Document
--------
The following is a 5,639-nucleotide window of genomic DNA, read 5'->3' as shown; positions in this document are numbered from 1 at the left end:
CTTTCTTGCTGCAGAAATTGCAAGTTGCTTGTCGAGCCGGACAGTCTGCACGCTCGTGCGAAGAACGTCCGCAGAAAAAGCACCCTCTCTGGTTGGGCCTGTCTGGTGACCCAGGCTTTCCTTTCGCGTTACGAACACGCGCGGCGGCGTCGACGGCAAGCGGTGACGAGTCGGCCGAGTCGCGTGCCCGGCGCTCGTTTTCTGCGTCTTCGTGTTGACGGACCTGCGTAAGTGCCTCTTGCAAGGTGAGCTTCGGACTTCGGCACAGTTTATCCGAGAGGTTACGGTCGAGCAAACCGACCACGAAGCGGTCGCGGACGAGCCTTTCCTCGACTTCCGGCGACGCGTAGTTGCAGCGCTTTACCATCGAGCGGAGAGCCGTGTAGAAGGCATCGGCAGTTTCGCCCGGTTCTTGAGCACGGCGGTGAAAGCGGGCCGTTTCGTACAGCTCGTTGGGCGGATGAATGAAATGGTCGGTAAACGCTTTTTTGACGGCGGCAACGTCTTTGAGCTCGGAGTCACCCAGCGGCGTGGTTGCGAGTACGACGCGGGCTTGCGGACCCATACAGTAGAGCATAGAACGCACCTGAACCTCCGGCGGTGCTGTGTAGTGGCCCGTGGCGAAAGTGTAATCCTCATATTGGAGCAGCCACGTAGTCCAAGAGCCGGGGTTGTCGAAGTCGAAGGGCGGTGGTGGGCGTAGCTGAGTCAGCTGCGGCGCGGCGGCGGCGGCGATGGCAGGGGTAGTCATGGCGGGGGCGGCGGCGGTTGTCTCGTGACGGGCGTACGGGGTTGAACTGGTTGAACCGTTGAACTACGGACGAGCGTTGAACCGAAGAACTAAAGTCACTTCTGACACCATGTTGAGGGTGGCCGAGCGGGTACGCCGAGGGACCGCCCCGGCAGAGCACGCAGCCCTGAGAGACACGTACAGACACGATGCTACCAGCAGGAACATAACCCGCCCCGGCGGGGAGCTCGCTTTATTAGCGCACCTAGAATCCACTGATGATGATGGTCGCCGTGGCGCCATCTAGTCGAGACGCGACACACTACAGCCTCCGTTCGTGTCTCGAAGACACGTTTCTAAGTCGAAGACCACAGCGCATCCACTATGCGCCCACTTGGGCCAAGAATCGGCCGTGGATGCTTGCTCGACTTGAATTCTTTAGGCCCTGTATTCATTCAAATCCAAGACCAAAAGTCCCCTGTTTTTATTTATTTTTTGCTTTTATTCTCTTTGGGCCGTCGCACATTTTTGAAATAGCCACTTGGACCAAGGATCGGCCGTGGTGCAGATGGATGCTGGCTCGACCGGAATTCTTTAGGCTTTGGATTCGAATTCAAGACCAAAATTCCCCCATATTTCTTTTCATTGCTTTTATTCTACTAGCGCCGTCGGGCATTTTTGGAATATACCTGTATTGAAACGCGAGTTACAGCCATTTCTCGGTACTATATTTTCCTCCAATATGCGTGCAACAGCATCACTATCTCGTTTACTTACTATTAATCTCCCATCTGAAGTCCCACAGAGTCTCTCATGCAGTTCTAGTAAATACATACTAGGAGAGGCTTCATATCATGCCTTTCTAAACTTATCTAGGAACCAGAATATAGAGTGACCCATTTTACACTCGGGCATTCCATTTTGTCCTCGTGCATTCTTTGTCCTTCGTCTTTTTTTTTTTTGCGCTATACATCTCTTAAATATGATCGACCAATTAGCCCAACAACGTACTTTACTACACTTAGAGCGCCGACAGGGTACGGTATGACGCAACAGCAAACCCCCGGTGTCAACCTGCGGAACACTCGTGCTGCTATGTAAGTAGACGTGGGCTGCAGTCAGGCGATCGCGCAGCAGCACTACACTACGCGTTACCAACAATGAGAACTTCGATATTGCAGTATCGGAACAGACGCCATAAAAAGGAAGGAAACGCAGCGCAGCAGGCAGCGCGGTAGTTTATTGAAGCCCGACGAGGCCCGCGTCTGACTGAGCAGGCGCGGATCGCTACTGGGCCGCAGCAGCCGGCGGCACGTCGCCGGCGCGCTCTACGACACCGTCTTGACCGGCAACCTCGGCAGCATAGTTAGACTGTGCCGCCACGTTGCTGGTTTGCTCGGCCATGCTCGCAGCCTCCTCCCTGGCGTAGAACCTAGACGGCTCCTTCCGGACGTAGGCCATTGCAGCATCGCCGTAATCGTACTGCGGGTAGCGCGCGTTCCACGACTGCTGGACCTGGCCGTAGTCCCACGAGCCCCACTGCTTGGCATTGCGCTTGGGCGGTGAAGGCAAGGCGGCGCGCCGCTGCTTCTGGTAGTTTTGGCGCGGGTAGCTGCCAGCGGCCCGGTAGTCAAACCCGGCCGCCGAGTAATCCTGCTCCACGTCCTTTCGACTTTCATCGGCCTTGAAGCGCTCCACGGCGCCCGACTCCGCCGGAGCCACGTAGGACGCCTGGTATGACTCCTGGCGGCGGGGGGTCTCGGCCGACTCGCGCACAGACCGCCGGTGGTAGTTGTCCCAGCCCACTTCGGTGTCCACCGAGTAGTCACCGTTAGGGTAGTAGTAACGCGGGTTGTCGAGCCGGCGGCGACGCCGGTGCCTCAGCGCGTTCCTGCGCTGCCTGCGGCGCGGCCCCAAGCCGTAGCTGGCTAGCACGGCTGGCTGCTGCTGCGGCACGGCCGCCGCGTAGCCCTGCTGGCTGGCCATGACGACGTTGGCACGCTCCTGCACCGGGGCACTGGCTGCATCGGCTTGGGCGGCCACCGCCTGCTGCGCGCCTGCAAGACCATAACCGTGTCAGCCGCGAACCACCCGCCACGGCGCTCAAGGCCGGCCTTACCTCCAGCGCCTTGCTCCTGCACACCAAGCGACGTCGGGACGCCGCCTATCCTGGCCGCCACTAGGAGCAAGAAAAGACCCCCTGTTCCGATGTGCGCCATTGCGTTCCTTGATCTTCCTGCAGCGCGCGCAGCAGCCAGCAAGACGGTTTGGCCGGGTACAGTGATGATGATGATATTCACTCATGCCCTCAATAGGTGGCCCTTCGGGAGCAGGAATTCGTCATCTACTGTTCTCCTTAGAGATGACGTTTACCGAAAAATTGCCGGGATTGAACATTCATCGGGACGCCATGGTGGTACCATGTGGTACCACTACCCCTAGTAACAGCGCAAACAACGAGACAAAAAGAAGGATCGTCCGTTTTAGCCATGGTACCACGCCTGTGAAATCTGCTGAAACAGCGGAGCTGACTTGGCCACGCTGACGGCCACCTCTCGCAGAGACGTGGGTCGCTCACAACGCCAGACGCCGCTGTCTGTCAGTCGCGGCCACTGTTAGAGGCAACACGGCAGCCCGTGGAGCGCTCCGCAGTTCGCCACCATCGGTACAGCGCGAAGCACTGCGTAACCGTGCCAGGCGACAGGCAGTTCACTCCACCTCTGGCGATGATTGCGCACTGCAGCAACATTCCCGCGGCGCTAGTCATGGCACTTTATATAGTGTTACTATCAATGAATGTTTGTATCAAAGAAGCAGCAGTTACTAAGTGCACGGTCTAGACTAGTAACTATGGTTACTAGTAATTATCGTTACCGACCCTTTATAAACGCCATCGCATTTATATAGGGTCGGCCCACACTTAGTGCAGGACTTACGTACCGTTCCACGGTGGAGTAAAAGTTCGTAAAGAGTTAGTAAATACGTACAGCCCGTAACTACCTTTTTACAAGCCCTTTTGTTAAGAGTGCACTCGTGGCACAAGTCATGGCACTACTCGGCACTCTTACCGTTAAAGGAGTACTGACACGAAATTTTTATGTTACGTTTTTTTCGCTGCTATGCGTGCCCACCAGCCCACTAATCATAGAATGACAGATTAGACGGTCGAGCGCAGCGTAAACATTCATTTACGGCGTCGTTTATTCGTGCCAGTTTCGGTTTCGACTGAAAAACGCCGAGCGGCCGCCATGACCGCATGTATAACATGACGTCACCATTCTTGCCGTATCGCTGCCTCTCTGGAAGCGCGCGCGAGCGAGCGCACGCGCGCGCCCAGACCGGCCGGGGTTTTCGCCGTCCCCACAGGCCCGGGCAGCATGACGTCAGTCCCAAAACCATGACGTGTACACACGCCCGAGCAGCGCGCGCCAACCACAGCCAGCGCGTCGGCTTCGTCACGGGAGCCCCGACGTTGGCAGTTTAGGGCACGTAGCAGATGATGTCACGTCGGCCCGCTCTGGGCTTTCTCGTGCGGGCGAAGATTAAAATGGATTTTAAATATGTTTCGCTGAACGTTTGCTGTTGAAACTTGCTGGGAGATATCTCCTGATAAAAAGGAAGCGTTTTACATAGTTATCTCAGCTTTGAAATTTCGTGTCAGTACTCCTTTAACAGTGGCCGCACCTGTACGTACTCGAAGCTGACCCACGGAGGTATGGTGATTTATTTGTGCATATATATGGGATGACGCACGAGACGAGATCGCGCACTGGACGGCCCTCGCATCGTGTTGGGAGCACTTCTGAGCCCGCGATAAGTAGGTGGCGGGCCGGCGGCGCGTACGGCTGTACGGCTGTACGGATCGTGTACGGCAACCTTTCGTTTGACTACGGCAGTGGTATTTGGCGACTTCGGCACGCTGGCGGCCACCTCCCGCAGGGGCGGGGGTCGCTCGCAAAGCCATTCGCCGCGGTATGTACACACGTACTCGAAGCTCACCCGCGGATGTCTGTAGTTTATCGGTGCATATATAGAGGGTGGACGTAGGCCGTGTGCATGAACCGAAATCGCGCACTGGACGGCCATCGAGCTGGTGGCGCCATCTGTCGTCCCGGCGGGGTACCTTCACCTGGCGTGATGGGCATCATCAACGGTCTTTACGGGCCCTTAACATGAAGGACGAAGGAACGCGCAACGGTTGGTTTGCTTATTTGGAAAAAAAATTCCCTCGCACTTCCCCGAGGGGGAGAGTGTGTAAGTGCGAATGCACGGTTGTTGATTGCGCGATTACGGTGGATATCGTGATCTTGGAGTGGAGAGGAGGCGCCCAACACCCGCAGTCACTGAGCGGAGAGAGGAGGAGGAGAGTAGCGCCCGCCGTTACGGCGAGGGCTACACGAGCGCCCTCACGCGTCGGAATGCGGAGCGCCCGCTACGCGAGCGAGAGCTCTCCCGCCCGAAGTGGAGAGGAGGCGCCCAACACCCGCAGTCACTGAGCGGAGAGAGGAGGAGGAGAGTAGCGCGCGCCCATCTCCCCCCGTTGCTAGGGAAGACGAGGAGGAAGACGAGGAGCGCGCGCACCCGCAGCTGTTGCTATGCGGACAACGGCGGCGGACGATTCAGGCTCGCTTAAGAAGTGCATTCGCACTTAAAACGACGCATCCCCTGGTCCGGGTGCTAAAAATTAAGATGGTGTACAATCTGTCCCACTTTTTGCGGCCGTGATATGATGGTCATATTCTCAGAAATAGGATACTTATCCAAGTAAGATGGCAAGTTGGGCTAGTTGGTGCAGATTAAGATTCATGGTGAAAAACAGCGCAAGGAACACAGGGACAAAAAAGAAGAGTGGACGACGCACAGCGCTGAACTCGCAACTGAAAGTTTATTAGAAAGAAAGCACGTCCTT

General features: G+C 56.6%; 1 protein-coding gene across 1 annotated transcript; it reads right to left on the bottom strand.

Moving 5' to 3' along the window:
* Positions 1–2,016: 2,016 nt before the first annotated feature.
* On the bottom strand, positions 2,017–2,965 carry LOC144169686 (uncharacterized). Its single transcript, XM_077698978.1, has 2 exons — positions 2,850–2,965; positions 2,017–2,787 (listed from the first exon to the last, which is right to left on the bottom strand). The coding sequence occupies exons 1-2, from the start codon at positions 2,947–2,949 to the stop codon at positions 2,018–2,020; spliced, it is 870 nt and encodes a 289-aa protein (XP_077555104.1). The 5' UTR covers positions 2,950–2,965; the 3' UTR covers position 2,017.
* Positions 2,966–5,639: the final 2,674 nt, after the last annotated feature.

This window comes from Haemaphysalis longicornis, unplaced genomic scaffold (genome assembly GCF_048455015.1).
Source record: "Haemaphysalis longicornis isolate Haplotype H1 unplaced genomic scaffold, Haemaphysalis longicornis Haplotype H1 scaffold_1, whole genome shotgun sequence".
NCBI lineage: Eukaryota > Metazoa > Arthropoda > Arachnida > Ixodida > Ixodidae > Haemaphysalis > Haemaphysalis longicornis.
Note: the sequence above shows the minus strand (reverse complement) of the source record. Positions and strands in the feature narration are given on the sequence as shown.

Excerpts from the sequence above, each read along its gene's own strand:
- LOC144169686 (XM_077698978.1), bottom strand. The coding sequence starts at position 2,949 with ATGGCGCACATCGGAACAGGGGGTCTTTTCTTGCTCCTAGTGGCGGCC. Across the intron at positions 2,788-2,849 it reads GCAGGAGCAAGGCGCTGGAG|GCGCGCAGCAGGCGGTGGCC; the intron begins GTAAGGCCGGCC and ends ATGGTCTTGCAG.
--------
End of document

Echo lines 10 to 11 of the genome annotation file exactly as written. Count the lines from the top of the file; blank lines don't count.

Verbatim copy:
NCBI lineage: Eukaryota > Metazoa > Arthropoda > Arachnida > Ixodida > Ixodidae > Haemaphysalis > Haemaphysalis longicornis.
Note: the sequence above shows the minus strand (reverse complement) of the source record. Positions and strands in the feature narration are given on the sequence as shown.